Teaneck/Boston—Growing up with popular local obstetricians as his father and sister, Josh Meier, 20, was born with science in his blood. From early on in his academic career, science and technology fascinated him, and he threw himself into it, winning awards, gaining recognition, earning grants and making a name for himself independent of his family’s successes.
Meier attended Yavneh Academy in Paramus, then continued with a homeschooling program, and for high school attended the prestigious Bergen County Academies (The Academy for the Advancement of Science and Technology), a program Meier credits with fostering his passion for research and growth.
Like many innovators, the engaging Harvard student’s latest development grew from personal need. Working as a researcher in Boston, a friend told Meier about Uber—at the time, it was not as widely used—and Meier found this a great option for his commuting. But there were times when Meier wished he could schedule his Uber ahead of time, such as times when he might not have his phone with him, or be able to access it to call for an Uber, but know that he needed a ride. He then built an app that would do just that. “I sent them a request to open my API key for the TaxiLater app, and they approved it,” Meier told the Jewish Link. “There was a lot of back and forth but I fixed whatever they wanted and worked closely with them.”
For those unfamiliar with how Uber works, it is a free app that allows a person to put in a destination, get a price, and summon a car to take them from one place to another. Uber will tell the customer the price, how long it will take for a driver to get there (the local Uber drivers need to respond to the request), and once booked, Uber sends the car, license and a photo of the driver to the phone.
With TaxiLater, the user can schedule in advance when they need the car, but it does not go to the Uber drivers at that point. It stays “in the cloud” on Meier’s server until the scheduled time for the request. The benefit to this is obvious. For instance, should someone need a ride, say, from an event where it would be rude to use your phone to call a car, if the time was pre-set, the car can still be waiting at an appointed time. Or if someone has an early morning ride to the airport, no one has to remember to also call an Uber car while packing up. The downside is that, like the Uber app, there is always the possibility that none of the drivers will be available at the time needed, but the customer will not know this until the message is released from the server to the potential drivers. As Meier succinctly explained, “TaxiLater is the ‘Before’ of Uber. Once the message is dispatched, everything then goes through Uber.”
Currently only available for Apple, with Android versions in the works, Meier runs this program wholeheartedly, reading reviews almost daily, and making suggested corrections when applicable. “People tweet, or review online and when I make those changes, people get very excited to see their comments added to the app,” Meier said. Ever the researcher, Meier constantly strives to improve the app by understanding how Uber users use TaxiLater, not just by reading the data (“I didn’t even know you could Uber a motorcycle in Bangkok,” Meier exclaimed), but by talking to Uber drivers and users for their suggestions as well. Some users have put in a request for reminders about the Uber reservation, but others choose to use TaxiLater specifically to avoid thinking about the ride until the scheduled time, so Meier is still considering whether a reminder option would be worthwhile.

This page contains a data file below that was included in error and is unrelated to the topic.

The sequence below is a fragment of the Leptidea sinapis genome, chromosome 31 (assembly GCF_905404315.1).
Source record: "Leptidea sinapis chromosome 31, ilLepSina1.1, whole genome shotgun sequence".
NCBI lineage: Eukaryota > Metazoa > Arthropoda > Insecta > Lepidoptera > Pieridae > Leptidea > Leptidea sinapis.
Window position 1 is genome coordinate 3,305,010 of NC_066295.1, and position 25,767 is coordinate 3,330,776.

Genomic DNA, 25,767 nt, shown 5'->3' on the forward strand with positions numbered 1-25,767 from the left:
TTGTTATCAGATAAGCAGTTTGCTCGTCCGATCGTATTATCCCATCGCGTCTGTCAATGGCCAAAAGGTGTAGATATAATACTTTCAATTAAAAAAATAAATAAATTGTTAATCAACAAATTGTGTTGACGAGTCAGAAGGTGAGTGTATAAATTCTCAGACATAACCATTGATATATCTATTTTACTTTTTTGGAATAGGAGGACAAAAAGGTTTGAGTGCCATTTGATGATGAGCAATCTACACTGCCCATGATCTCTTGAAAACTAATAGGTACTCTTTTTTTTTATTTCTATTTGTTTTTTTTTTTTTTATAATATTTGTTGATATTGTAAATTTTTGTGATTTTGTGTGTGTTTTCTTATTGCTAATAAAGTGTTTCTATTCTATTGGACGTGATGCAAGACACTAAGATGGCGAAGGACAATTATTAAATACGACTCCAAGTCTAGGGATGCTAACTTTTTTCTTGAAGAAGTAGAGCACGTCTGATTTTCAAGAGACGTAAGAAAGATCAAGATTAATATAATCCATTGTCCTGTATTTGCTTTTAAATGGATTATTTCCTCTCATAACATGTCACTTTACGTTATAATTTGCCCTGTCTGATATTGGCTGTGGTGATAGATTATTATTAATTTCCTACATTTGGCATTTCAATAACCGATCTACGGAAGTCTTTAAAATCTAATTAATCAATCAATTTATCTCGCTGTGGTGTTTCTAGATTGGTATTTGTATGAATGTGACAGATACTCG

Meier worked with Uber to ensure the two platforms work seamlessly. All personal information is anonymized. No credit card information is available to him, which should allow TaxiLater users to schedule with peace of mind.
Meier warns users: There is a “no-show” penalty if the passenger fails to show up. But cancellations are allowed up until the message goes out to the driver from Meier’s server. Usually this means that one has until about five minutes before the scheduled time to cancel.
Earlier this month, Uber itself started testing the option to schedule rides up to 30 days in advance for business users in Seattle. How this will impact Uber use overall, should it extend to the general client base, will be something to see in the future. Uber’s main competitor, Lyft, has also allowed its riders to schedule pickups rather than call at the time needed.
Though much of Meier’s work has been in the field of stem cell research, molecular science, genes and DNA, he also has an interest in computers and artificial intelligence. Meier merges these areas as a way to “build biological tools that anyone can use, and make chemistry and computer systems as accessible as possible, especially to biologists,” as Meier described. Even during his research last summer at the University of California, San Francisco, a trailblazer in stem cell research, Meier worked in the stem cell research environment while simultaneously working with Square (the people who make it possible for smartphones to accept credit card payments) on their cloud services. This captures Meier’s efforts and interests—the biological research with the technological skill, and bringing them together for people to use in daily life. Which is also what TaxiLater has already done for the Uber community all over the world.
By Jenny Gans